It’s not uncommon for depression to impact the quality and quantity of your sleep.

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If you’re living with depression, you may feel fatigued, exhausted, and sleep-deprived often. This can be the case for a few reasons.

For example, both insomnia and hypersomnia can make you feel tired all the time, and both are sleep challenges connected to depression.

Insomnia is a sleep disorder that causes restlessness and difficulty getting to sleep. Meanwhile, hypersomnia refers to a condition where people oversleep and sleep at irregular times.

Regardless of which sleep problem you’re experiencing, some form of sleep disruption is present in most people with depression. The experience of sleep issues might even be one of the first reasons you seek support for depression to begin with.

You may be wondering which comes first: depression or sleep disruption? The truth is that either can be the starting point.

People with a condition like insomnia may be more likely to develop depression. In this case, sleep deprivation is the cause of depression. But in other cases, the emotional and cognitive irregularities of depression will cause the sleep issues you may be having.

When depression is the cause of disordered sleeping, it can happen in both direct and indirect ways. For example, depression in and of itself can just make it harder to get good sleep.

Research suggests that people with depression experience less rapid eye movement (REM) in their sleep. The REM stage of sleep is an important state that can impact memory, mental focus, and mood.

So, getting less REM sleep as a result of depression can exaggerate the mental symptoms of depression, like the feeling of hopelessness or emptiness — and also the physical symptoms, like fatigue.

Depression can also lead to lower levels of serotonin. And serotonin has been known for many years to play a role in the switch from the wake to sleep state.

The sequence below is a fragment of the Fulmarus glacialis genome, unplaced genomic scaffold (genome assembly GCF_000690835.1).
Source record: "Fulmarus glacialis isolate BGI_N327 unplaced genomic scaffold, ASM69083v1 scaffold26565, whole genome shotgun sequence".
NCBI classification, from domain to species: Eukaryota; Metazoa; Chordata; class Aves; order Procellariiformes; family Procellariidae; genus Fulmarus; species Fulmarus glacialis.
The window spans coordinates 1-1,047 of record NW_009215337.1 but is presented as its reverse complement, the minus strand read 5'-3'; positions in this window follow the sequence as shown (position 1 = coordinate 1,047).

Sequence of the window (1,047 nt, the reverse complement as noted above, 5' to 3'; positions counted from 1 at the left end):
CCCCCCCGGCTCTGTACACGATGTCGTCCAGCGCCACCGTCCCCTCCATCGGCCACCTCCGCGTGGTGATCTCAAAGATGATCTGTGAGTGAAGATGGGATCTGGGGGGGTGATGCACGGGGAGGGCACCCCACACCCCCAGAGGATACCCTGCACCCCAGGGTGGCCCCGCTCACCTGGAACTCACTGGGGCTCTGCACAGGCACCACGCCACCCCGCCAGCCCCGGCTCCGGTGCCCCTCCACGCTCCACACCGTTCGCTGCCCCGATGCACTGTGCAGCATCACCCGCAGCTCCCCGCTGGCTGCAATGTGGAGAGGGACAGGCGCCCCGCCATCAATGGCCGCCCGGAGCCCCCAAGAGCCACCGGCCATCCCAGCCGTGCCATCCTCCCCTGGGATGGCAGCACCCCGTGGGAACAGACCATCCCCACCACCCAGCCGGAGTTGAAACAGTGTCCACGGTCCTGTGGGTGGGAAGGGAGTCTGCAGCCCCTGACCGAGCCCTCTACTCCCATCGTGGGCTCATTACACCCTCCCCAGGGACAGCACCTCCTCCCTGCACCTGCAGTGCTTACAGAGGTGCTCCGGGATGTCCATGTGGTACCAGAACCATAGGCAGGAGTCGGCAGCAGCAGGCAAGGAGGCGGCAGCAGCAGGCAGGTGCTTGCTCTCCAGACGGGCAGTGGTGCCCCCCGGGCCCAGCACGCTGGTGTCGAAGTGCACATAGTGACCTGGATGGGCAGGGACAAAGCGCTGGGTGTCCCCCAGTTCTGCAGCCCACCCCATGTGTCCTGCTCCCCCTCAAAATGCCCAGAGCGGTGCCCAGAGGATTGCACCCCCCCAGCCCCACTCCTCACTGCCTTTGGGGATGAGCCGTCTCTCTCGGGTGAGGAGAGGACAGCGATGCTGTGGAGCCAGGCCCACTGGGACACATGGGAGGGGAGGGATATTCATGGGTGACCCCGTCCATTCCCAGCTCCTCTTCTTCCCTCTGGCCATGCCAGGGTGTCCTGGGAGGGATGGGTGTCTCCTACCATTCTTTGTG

For example, research suggests that tryptophan, an amino acid, could help with both depression and sleep disorders. This may be because it plays a role in the production of serotonin.

In addition, people with depression often show altered circadian rhythms, which can cause trouble with sleep.

Put simply, the circadian rhythm is the body’s internal clock. It refers to the body’s ability to track and undergo changes at different points in the day. For example, our bodies tend to feel naturally more tired at 3 a.m. than they do at 10 a.m.

So, if you feel more energized at 3 a.m. than at 10 a.m. (and this isn’t the norm for you), it could be caused by a sleep disorder associated with an altered circadian rhythm and depression.

Depression can also affect your sleep patterns in more indirect ways. When you have depression, it can be harder to exercise regularly or get the right nutrition, both of which can impact your energy levels.

Other ways depression can affect your sleeping include:

  • making it harder to wake up in the morning
  • napping during the day, making sleep more difficult at night
  • waking up in the middle of the night and not being able to fall asleep again

Two common sleep issues tied to depression are insomnia and hypersomnia — but there are a couple more, too. And if you live with depression, you might also experience more than just one sleep issue.

Insomnia

If you have insomnia, you may be more likely to develop depression, and vice versa. People with depression may be more likely to develop insomnia.

About 1 in 10 people will experience Insomnia in their lifetime, but this number is thought to be higher if you live with depression.

Hypersomnia

Hypersomnia is less common than insomnia, but it’s a sleep issue still highly connected to depression. It can cause severe drowsiness during the day to the point that it impacts your day-to-day tasks.